Published on August 13th, 2021 | by Isabelle Karamooz, Founder of FQM0
Historian and Author Karl Schlögel’s Interview With French Quarter Magazine
The Scent of Empires by Karl Schlögel is the story of two revolutionary perfumes (Chanel No. 5 and Red Moscow) and their creators at the centre of a gripping of olfactory history of the 20th century. Both perfumes have roots in Tsarist Russia, in particular in a fragance developed by two French perfumers, Ernest Beaux and Auguste Michel. A story of power, intrigue and betrayal which focuses on Chanel No. 5 and marked its 100th anniversary on 5th May 2021 and the Soviet perfume Red Moscow. As a passionate history buff, I was delighted when I received an e-mail from Karl Schlögel’s publicist to introduce me with this amazing book that I had the pleasure to discover and that I am eager to present through an interview Q&A.
Header Photo Credit: Pixabay
Some of our readers will soon discover your new book « The Scent of Empire » Can you tell us a bit about it?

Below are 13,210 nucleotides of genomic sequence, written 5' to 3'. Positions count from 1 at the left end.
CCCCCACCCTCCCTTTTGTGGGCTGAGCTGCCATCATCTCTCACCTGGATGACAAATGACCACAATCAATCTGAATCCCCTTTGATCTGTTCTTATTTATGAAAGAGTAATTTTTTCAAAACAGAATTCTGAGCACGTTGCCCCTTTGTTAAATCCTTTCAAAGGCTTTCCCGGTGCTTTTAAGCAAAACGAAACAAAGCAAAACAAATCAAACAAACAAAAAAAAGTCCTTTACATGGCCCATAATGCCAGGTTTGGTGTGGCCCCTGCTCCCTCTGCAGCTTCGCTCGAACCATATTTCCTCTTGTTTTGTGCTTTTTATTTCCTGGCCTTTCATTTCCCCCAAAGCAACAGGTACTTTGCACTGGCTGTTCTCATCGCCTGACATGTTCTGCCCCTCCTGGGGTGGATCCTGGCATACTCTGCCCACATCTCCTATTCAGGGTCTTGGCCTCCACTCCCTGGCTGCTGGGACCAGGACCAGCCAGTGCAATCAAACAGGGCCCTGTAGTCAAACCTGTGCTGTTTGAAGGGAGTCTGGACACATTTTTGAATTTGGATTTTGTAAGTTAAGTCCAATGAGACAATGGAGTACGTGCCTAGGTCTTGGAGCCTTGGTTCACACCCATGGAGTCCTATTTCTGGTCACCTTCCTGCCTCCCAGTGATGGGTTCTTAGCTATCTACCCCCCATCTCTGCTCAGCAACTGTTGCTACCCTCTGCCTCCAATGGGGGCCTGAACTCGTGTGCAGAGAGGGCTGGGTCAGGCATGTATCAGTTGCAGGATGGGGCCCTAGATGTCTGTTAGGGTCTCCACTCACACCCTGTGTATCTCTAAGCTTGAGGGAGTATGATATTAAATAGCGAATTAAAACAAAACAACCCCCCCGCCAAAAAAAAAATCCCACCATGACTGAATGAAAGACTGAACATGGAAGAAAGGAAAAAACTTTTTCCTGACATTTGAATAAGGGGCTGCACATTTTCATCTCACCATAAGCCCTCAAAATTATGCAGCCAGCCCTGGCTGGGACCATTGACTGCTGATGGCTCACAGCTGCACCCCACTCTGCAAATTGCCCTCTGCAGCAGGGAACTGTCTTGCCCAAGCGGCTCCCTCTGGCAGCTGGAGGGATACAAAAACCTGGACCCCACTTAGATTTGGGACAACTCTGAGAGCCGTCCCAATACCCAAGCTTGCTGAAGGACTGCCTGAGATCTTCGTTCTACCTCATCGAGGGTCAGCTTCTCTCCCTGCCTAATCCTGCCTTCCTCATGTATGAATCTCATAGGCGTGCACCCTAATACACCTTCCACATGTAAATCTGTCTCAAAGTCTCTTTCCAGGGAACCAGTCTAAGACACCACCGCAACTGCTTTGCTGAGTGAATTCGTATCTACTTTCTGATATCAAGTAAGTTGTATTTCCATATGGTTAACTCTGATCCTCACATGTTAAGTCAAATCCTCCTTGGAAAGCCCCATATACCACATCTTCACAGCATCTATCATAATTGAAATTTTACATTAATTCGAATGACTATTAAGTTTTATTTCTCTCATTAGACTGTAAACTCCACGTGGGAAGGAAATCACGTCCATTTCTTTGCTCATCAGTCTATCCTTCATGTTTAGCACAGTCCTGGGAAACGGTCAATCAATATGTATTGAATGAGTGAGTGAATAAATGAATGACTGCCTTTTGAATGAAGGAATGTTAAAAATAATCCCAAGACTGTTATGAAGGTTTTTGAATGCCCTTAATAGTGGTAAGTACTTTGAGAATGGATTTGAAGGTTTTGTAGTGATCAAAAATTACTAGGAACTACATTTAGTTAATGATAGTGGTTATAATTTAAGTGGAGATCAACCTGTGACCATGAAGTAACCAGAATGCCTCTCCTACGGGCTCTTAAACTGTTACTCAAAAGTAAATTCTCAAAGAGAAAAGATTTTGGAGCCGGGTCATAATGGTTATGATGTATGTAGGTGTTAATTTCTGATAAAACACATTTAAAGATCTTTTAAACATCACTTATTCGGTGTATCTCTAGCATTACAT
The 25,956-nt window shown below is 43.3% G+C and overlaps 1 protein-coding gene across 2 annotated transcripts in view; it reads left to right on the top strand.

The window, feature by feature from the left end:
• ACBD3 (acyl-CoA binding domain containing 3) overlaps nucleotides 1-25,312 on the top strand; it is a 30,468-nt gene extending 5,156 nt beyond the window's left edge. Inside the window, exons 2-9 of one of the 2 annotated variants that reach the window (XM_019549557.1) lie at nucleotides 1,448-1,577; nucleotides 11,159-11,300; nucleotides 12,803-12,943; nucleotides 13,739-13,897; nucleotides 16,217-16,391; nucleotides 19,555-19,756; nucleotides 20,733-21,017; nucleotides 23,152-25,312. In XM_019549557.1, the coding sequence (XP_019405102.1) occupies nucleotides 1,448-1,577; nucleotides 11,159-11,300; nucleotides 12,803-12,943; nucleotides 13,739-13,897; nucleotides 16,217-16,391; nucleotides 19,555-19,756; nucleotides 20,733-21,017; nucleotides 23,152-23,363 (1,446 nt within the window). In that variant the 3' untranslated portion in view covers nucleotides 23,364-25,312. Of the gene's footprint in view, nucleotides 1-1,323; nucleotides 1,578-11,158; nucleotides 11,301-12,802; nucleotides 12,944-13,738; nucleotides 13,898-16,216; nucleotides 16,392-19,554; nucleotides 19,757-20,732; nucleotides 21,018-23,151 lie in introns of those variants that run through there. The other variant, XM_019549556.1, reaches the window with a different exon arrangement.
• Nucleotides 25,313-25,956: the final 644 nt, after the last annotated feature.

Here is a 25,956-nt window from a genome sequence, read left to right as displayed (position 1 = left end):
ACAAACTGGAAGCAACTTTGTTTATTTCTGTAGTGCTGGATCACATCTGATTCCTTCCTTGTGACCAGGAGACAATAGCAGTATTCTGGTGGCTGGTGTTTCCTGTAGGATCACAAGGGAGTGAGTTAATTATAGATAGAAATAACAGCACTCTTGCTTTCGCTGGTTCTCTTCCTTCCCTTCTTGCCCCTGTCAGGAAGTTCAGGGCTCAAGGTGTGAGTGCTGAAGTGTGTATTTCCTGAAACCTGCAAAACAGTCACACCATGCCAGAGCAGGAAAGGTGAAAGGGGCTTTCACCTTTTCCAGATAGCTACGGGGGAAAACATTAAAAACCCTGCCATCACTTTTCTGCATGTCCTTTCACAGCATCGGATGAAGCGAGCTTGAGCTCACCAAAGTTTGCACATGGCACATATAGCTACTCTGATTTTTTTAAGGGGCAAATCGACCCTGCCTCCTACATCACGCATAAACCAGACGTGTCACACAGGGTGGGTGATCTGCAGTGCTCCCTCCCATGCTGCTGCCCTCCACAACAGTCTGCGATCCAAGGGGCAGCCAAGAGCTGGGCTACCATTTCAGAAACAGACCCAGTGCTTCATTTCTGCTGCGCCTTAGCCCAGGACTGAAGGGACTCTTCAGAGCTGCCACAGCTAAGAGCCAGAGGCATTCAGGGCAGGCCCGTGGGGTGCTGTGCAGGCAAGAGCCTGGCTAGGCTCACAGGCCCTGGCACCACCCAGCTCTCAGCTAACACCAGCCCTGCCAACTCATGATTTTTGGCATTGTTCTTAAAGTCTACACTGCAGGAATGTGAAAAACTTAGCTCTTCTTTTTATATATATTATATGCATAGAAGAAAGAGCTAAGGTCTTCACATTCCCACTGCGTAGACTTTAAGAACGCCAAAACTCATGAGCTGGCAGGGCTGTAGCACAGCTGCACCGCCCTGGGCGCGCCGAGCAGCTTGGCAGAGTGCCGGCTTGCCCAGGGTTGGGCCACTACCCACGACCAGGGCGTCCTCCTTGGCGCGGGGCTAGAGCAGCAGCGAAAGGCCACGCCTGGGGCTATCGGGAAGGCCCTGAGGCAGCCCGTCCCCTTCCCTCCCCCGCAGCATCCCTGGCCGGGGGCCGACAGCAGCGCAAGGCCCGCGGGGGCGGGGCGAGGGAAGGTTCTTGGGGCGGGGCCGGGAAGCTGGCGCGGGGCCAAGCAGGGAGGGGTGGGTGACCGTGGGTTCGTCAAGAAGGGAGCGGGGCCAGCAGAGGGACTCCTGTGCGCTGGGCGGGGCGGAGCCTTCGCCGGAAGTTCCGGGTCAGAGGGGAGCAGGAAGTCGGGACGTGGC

I had never before written about smell, scent and fragrances. My earlier books are about the history of Central and Eastern European cities like Riga, Odessa, Czernowitz and others, and mainly about Russian history in the 20th century, about Saint Petersburg during the Russian revolution, about the Great terror during Stalin’s time. My view of history is above all focusing on locations, places, sites. I believe that history “takes place,” is not just a series or chronology of events. Now, this book is about two perfumes: Chanel No. 5, famous, well known in the West and Red Moscow, very popular in the former Soviet Union, but practically unknown in the West. The strange thing is, that they both come from the same origin, from a prerevolutionary brand, and I tell the parallel stories of both fragrances after the revolution. I think you can show the history of the 20th century embodied in one drop of a fragrance.